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Grain Farmers of Ontario congratulates House of Commons for passing Bill C-206; Calls on Senate to act without delay

Guelph, ON – Grain Farmers of Ontario, the province’s largest commodity organization, representing Ontario’s 28,000 barley, corn, oat, soybean and wheat farmers, today congratulates Canadian Members of Parliament for passing Bill C-206: An Act to amend the Greenhouse Gas Pollution Pricing Act (qualifying farming fuel), which supports grain farmers. Grain Farmers of Ontario especially congratulates MP Philip Lawrence, who introduced the Bill as a private members Bill in February 2020.

Having cleared Third Reading in the House of Commons the Bill now moves to the Senate where it must pass before the Senate rises, likely next week. 

The Bill exempts on-farm grain drying from the federal carbon pricing system.

“This Bill is a good first step in securing Canadian food production from an unreasonable burden. Ontario farmers produce high quality, safe, healthy grains, and to make those grains viable, they need to be dried. Currently there are no alternatives for drying grain to fuel-based processes. Adding carbon tax to the fuel used to dry grains was causing farmers hardship and those costs were going to increase every year with no way for a farmer to recoup their losses,” said Brendan Byrne, Chair Grain Farmers of Ontario.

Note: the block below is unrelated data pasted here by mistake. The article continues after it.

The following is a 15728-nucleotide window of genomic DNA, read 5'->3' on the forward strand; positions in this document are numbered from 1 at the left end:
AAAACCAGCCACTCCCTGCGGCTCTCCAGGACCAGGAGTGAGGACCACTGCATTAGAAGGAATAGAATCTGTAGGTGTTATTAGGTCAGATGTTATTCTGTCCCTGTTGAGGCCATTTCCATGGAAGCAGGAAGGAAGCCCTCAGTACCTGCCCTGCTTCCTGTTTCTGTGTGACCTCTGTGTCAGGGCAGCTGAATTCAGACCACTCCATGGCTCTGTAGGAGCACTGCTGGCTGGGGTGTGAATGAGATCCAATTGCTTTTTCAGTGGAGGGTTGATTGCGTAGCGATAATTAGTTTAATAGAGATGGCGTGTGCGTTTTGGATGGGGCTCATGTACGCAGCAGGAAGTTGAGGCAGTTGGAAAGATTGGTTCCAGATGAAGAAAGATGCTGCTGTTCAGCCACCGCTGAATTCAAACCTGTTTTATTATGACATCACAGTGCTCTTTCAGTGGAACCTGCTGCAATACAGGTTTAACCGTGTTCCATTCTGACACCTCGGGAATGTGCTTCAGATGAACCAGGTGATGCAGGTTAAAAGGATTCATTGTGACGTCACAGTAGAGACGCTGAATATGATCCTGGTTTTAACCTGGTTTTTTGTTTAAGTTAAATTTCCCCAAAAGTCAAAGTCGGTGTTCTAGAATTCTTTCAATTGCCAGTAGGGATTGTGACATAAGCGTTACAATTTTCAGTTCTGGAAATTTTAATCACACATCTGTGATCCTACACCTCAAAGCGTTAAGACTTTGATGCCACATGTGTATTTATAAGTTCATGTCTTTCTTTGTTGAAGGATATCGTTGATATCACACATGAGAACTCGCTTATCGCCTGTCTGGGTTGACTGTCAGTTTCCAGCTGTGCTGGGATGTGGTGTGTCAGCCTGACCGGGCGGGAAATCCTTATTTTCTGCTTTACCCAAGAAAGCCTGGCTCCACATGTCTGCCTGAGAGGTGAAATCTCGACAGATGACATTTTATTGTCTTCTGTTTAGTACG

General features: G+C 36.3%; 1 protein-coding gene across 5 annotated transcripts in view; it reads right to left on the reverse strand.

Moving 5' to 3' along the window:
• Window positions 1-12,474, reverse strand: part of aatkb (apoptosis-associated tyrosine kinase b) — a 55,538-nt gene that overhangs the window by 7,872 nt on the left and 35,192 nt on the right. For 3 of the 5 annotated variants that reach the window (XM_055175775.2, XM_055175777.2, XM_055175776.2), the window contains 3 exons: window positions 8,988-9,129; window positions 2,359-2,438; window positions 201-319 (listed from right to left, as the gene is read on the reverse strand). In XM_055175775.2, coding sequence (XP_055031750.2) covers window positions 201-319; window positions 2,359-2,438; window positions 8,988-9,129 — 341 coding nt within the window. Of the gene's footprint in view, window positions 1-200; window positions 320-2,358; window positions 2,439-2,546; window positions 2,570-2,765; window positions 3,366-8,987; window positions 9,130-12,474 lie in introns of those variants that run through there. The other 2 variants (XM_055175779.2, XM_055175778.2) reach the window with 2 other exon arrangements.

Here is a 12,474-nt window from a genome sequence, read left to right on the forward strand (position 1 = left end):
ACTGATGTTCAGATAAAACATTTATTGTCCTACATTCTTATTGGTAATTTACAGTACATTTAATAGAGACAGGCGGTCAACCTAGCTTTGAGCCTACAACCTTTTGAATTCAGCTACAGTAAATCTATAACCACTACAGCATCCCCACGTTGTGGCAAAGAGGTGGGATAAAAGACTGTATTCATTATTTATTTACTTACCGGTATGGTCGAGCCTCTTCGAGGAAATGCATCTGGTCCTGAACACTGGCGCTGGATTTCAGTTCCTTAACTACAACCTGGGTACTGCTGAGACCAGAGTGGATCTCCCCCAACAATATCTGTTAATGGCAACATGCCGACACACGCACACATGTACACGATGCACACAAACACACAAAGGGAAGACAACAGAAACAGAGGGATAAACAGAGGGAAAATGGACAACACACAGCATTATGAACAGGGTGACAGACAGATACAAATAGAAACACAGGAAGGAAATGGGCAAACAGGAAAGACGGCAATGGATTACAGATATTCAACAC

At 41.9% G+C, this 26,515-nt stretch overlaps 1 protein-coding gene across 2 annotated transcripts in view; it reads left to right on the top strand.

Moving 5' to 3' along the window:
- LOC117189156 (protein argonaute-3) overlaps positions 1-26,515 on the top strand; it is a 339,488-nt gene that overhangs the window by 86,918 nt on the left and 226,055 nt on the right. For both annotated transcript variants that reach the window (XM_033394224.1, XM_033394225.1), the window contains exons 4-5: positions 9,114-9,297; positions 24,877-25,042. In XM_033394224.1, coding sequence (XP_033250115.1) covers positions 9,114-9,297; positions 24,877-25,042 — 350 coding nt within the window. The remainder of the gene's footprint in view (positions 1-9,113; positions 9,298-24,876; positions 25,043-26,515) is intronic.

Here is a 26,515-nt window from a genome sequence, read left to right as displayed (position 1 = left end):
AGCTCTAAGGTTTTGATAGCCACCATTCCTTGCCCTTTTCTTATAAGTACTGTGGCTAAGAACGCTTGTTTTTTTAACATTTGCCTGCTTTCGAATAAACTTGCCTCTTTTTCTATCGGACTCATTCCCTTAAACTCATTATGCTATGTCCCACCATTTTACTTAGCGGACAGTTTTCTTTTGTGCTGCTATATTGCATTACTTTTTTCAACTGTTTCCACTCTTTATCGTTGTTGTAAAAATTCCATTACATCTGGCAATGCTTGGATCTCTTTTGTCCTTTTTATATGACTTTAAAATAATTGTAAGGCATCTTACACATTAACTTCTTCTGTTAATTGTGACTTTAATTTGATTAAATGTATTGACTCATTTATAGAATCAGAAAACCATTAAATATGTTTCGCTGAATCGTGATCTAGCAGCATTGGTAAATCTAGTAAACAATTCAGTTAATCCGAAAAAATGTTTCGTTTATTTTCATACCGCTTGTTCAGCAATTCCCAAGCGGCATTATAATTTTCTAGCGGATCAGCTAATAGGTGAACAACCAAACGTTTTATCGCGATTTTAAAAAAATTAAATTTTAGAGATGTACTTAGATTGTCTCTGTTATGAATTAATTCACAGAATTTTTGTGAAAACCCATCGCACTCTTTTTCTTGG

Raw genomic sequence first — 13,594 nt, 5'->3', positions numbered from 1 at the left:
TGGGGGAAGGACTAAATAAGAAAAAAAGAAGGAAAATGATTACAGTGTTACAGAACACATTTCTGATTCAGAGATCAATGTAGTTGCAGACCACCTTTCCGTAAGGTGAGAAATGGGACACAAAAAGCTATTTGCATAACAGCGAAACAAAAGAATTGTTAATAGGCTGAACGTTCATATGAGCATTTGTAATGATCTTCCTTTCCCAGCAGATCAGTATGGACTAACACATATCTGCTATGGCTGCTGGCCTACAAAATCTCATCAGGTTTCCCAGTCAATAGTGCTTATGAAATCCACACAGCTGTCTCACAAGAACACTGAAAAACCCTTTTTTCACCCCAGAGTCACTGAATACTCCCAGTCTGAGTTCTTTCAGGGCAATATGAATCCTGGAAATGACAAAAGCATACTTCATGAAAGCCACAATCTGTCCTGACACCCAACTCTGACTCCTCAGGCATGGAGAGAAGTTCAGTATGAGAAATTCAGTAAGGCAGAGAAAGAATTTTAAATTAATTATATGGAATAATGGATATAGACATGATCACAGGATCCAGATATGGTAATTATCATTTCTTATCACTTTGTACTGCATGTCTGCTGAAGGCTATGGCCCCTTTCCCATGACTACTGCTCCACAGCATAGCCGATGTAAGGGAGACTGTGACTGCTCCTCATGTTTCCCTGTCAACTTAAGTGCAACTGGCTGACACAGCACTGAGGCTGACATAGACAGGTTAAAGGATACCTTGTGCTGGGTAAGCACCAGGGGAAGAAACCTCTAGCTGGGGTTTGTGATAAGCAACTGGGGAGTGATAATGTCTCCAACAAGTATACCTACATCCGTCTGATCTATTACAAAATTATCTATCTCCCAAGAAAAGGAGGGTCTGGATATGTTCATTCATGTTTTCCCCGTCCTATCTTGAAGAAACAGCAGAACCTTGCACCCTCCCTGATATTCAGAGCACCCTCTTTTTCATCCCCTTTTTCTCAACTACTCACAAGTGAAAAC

Currently fuel used to dry grain is subjected to carbon pricing, despite the necessity of drying grain to make it usable for food and other products.

As stated in a June 2021 press release “Federal Parliamentarians Urged to Pass Bill C-206” , “Grain Farmers of Ontario has calculated the federal carbon price, which is increasing every year, will cost an average farm an additional $29 to $46 per acre in direct drying costs by 2030. On an average 800-acre corn farm, that’s an increased cost of operations of between $23,200 and $36,800.”

Although they remain overlooked by government as beneficial practices that farmers could be compensated for implementing, reduced tillage, cover cropping, and crop rotation are just some practices Ontario grain farmers use to better their environmental impacts.

Source : GFO

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